In 2010, with the launch of the Image Net Competition, a vast dataset of about 14 million labeled images was made open-source to inspire the development of cutting-edge image classifiers. This was when Deep Learning technology got its a real breakthrough and since then there’s been no looking back for advancements in this field.
Different industries are actively using Deep Learning for object detection, features tagging, image analysis, sentiment analysis, and processing data at extremely high speeds. The bigger benefit that differentiates Deep Learning from other AI and ML technologies is the ability to train vast amounts of unstructured data in near real-time. Organizations with a strong focus on data are already about 1.5 times more likely to invest in Deep Learning for actionable insights — Forrester Predicts.
What makes Deep Learning Technology so sought after?
Let’s take a look at 5 Deep Learning use cases from an insurance perspective.
5 Noteworthy Deep Learning Use Cases in Insurance
Deep Learning (DL) is a branch of Machine Learning, which is based on artificial neural networks. DL techniques are specifically useful for determining patterns in large unstructured data. It is highly beneficial for assessing damages during an accident, identifying anomalies in billing, etc. that can eventually help in fraud detection and better customer experiences.
The insurance industry can leverage Deep Learning technology to improve service, automation, and scale of operations.
1. Property analysis
Typically, insurers analyze a property only once before quoting an insurance premium. However, a customer may remodel the property, for instance, install a swimming pool.
Under such instances, Insurers can proactively modify the insurance coverage with the help of deep learning technology. In fact, with DL technology, Insurers can help their customers with predictive maintenance, fault analysis, and real-time support.
For example, Enodo provides underwriting for multifamily properties. It allows users to analyze historical rent, concession data, and market values. Such data-driven tools are also a great aid for insurers.
2. Personalized offers
Insurers are seeking different ways to enhance the customer experience. Deep Learning can vividly improve interaction experiences at different customer touch-points. Take for instance — marketing outreach. Through personalized recommendations and dynamic remarketing strategies, insurers can achieve better conversions. McKinsey states that personalization can reduce customer acquisition costs by up to 50%.
At the core of these strategies lies Deep Learning technology. DL technology can make logical classifications of unstructured data through unsupervised learning. We’ve already seen product recommendations based on our own preferences, browsing/search patterns, and peers’ interests. The same applies to the insurance industry, especially when insurers endeavor profits through bite-size and on-demand insurance products.
3. Pricing/Actuarial analysis
Actuarial analysis and evaluation are both time-consuming and error-prone processes. Insurers can considerably improve policy pricing through automated reasoning. Deep Learning techniques combine statistics, finance, business, and case-based reasoning and can assist actuaries in better risk assessments. Accenture reports — Insurers are leveraging machine learning for underwriting in P&C (56%) and life (39%) insurance sectors.
- Explainable AI (XAI) is capable of adopting and implementing AI across all capacities of the actuarial profession.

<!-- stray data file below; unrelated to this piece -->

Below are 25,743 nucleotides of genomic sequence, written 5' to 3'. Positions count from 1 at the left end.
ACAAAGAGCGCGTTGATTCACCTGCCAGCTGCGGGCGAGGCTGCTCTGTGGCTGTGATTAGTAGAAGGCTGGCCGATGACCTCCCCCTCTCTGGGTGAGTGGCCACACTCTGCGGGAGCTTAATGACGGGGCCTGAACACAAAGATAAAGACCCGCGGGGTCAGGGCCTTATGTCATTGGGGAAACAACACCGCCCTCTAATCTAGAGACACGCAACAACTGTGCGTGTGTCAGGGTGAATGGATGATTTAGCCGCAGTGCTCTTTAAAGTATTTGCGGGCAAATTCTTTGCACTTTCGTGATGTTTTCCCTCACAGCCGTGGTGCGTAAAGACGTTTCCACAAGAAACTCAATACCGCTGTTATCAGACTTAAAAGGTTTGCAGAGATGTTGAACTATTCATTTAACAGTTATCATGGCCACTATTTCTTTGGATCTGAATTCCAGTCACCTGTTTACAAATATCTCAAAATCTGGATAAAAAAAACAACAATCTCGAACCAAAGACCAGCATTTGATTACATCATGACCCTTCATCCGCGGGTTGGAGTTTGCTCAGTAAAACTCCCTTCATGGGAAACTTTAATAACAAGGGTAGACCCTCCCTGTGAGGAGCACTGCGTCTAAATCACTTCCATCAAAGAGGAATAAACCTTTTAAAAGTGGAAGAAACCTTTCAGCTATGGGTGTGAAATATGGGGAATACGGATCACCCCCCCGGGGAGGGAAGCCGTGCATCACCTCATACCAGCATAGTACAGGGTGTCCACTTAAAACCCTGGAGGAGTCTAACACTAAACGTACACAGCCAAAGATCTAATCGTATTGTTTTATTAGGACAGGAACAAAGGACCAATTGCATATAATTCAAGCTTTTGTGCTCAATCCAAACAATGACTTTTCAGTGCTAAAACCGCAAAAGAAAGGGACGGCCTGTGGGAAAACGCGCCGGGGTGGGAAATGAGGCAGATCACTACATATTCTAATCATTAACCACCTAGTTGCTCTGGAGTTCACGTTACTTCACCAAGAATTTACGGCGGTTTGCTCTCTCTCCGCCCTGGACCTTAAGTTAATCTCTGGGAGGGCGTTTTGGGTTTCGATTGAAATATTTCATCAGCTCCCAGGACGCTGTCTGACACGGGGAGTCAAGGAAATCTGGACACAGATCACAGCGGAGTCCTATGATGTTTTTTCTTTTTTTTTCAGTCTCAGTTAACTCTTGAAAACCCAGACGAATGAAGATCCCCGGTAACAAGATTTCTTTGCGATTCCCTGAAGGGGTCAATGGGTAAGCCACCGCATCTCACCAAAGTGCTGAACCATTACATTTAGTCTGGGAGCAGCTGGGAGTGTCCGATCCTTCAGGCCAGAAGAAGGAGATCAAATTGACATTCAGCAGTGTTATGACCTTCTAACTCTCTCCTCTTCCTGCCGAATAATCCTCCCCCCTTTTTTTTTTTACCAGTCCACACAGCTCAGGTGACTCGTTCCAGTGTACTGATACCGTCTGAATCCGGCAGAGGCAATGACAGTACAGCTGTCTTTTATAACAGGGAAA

- Pattern recognition from historical data can help assess the risk and understand the market better.
- Deep Learning can help in pragmatic actuarial solutions to make effective decisions on large actuarial data sets.
4. Deep Learning Use Cases in Fraud Detection
In Norway alone in 2019, there were 827 proven fraud cases, which could have caused a loss of over €11 million to insurers.
Insurance fraud usually occurs in the form of claims. A claimant can fake the identity, duplicate claims, overstate repair costs, and submit false medical receipts and bills. Mostly because of disconnected information sources, Insurers fall victim to fraudulent activities from customers. Now, here’s the challenge. How to unify different data sources, which, to date, even include offline receipts and manually scanned documents.
Deep Learning can help in fraud detection by-
- Finding hidden/implicit correlations in data.
- Facial recognition, sentiment analysis on submitted claims application.
- Supervised learning to train the fraud detection models using labeled historical data.
- Eliminating the time lag in the verification of documents, which raises the potential for data breaching.
Deep Learning incorporates two-fold benefits to insurers in terms of claims. One — with a connected information ecosystem, it helps insurers with faster claims settlement (thus, customer experience as well). Two, deep learning predictive models can equip insurers with a better understanding of claims cost.
For example, Tokio Marine — the largest P&C insurance group in Japan uses a cloud-based document processing system to process handwritten claims from the time of the first intimation. Many insurers are looking forward to end-to-end claims processing systems with deep learning and other AI capabilities.
Today, Deep Learning technology is able to mimic an infant’s brain. The research is on for developing new neural network architectures (e.g. Siamese Network, OpenAI’s GPT-2 Model, etc.) that will be capable of performing complex functionalities of a mature human brain. Deep Learning technology, in the near future, will be leading the development of cognition-based insurance systems.
Also read — The Cognitive Cloud Insurer is Next!
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